Breaking up a family is a difficult and painful undertaking. There are many hurdles to overcome, but the children's welfare must be a primary consideration for divorcing parents. Children will react to the new circumstances differently, depending on their age. They must be assured that they are more important to you than whatever it was that ended your marriage, and that your love for them will endure, no matter what. However, the prospect of dealing with two homes and a visitation schedule are going to require a good deal of adjustment. Developing a co-parenting plan will help to ease the transition.
The plan you make should be an outline of the way going forward. Make it a check list of each parent's responsibilities: who takes the children to dental appointments and stays home with a sick child, who goes on school field trips and takes the children to music lessons and soccer practice. Your plan should also address holidays and vacations, so there is some thought given in advance as to how each of you as parents will handle special occasions.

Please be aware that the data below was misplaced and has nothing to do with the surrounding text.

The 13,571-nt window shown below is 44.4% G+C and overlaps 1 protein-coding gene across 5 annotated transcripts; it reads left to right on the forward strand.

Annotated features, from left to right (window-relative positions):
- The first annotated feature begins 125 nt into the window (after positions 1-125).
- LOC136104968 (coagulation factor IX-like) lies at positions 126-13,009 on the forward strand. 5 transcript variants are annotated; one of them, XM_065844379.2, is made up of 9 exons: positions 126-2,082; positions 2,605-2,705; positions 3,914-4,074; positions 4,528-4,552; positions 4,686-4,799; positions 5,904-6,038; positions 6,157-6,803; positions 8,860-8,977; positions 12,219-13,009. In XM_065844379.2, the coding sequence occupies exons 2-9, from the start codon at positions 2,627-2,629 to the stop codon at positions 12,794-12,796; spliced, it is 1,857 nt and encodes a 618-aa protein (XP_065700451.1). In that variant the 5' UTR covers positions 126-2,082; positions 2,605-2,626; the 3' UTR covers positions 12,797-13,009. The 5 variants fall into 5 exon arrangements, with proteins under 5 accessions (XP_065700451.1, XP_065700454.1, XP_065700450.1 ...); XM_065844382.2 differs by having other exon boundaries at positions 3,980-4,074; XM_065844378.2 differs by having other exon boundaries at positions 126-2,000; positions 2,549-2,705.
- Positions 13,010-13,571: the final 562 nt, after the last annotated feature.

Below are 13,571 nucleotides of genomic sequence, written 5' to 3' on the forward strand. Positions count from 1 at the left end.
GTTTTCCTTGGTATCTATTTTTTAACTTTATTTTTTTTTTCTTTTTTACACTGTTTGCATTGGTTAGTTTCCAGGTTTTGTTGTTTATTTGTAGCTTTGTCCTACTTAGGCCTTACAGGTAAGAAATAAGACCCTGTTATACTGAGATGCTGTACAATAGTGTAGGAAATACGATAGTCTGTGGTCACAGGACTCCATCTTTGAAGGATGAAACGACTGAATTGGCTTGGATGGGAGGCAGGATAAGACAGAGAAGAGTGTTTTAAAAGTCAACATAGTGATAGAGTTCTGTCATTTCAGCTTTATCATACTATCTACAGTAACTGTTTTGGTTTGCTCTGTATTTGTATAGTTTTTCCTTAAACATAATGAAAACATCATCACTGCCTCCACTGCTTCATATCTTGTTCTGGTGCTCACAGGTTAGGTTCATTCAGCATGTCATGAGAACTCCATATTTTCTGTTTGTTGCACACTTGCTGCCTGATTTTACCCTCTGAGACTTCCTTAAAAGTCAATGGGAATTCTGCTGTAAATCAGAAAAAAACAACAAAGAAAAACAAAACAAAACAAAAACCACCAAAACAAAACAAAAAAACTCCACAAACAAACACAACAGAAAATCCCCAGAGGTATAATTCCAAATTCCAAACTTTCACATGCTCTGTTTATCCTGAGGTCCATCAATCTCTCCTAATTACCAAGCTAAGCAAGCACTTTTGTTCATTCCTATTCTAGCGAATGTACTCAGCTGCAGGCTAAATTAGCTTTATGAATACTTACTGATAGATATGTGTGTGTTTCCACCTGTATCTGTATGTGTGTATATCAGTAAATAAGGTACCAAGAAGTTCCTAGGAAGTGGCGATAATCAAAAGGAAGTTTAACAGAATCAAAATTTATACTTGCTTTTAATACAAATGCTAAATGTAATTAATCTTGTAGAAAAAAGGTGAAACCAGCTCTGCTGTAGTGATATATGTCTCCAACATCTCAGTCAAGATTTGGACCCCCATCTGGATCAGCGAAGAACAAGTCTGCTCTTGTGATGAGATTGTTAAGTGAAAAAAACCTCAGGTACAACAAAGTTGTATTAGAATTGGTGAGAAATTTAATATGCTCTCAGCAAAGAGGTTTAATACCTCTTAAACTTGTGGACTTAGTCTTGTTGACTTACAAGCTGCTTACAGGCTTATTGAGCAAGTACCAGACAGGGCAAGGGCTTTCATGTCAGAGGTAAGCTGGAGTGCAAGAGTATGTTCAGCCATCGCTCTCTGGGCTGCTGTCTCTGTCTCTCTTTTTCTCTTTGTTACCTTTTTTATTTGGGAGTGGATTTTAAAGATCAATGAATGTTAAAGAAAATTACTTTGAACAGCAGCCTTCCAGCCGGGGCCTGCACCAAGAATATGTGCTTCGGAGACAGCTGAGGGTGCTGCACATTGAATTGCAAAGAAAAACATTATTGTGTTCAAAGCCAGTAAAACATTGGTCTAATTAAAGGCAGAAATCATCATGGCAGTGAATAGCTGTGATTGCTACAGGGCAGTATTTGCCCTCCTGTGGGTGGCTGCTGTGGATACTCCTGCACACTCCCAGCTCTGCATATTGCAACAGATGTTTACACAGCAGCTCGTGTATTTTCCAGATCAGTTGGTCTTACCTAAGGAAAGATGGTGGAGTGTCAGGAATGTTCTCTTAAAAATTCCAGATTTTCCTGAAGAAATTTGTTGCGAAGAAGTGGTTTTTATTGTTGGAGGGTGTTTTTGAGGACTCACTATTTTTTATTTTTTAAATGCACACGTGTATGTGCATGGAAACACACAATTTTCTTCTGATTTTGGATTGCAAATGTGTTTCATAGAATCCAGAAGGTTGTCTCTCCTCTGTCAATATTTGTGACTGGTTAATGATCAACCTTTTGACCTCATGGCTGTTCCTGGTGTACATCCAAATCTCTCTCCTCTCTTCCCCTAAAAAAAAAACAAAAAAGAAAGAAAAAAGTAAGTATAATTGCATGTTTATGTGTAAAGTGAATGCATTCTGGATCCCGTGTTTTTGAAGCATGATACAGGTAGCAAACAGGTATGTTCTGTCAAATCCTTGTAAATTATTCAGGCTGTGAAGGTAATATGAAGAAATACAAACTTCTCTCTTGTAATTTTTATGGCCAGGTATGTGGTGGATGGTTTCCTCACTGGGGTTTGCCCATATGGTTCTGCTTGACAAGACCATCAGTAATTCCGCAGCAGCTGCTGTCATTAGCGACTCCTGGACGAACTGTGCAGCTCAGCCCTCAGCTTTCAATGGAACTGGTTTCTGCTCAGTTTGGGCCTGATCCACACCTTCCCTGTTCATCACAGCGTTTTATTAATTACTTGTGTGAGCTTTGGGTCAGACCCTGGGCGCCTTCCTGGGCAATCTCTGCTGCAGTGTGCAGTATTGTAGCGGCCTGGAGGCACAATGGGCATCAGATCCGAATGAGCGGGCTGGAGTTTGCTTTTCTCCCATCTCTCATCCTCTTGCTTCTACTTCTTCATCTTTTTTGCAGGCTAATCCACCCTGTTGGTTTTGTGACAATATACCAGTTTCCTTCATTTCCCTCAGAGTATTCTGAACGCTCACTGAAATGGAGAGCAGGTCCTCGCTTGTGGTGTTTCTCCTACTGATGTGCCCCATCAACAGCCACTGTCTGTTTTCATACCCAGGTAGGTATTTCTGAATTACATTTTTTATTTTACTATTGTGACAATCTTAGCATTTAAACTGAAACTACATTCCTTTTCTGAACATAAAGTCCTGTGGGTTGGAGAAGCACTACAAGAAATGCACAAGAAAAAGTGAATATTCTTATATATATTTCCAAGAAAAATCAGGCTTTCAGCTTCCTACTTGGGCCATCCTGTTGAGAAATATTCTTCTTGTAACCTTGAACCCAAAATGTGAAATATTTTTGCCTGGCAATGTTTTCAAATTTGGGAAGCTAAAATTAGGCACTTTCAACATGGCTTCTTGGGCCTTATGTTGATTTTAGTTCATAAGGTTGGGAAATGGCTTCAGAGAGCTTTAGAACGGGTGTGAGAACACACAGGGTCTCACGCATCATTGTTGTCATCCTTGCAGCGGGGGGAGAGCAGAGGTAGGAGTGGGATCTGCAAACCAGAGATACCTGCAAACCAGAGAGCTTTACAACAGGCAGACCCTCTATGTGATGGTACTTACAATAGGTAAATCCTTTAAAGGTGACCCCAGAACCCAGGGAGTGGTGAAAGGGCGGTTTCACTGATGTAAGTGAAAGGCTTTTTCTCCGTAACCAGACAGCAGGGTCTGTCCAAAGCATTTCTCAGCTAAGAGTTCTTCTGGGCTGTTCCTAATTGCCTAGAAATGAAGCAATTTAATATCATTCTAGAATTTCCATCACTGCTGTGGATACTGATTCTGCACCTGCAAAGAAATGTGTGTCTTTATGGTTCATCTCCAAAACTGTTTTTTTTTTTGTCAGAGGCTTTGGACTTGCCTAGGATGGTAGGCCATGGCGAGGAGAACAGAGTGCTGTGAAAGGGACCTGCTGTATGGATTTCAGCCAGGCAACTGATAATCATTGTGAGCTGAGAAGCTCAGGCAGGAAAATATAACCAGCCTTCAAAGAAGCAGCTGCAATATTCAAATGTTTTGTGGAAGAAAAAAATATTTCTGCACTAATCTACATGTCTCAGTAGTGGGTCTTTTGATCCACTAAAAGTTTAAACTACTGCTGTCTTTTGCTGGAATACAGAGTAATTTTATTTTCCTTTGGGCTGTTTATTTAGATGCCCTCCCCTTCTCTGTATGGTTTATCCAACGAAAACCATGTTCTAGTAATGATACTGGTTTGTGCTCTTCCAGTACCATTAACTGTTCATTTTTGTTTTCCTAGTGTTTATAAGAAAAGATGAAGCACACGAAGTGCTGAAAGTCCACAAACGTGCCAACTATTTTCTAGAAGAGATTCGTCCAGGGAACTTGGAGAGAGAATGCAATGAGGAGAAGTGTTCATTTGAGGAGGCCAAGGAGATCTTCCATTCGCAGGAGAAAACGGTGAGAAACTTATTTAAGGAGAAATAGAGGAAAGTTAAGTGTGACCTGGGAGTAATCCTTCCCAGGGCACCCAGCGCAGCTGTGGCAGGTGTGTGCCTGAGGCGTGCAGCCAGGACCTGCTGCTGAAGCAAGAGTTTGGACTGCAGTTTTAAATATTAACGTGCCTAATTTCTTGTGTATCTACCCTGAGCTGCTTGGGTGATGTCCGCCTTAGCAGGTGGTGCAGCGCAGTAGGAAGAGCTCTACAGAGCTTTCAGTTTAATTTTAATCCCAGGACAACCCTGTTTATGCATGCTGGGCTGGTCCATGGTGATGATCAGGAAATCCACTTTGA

The benefits to children
In addition to assuring them of your love, you want your children to feel secure. A co-parenting plan can help in this regard. Now that the children will be living between two households, ensure that there are similar rules, rewards and disciplinary actions in each. Children need consistency in their lives, and they get along better if they know what is expected of them. As parents, set good examples for them to follow by showing respect and setting a civil tone in your dealings with one another, especially when the children are nearby.
Managing the transition between homes
When children are preparing to leave your home to go to the other parent, stay positive. Remind them a day or two ahead of time that the visit is coming up. If you have small children, help them pack and encourage them to take a few favorite things like a special toy or photograph. They should have private spaces of their own at the "new" house, such as a closet, drawers, shelves or perhaps a toy bin. If they are able to have bedrooms of their own, so much the better. When they first arrive at the new home and when they return to the old, it is a good idea to have some quiet time. You might read a book with a younger child or give an older boy or girl some time just to relax and settle in.
Seeking professional help
Divorce and everything that goes with it is new territory. You will have many questions, especially about your children and how best to help them get through the family breakup. Remember that you can turn to an attorney experienced with divorce and family law to help you create a workable plan for going forward.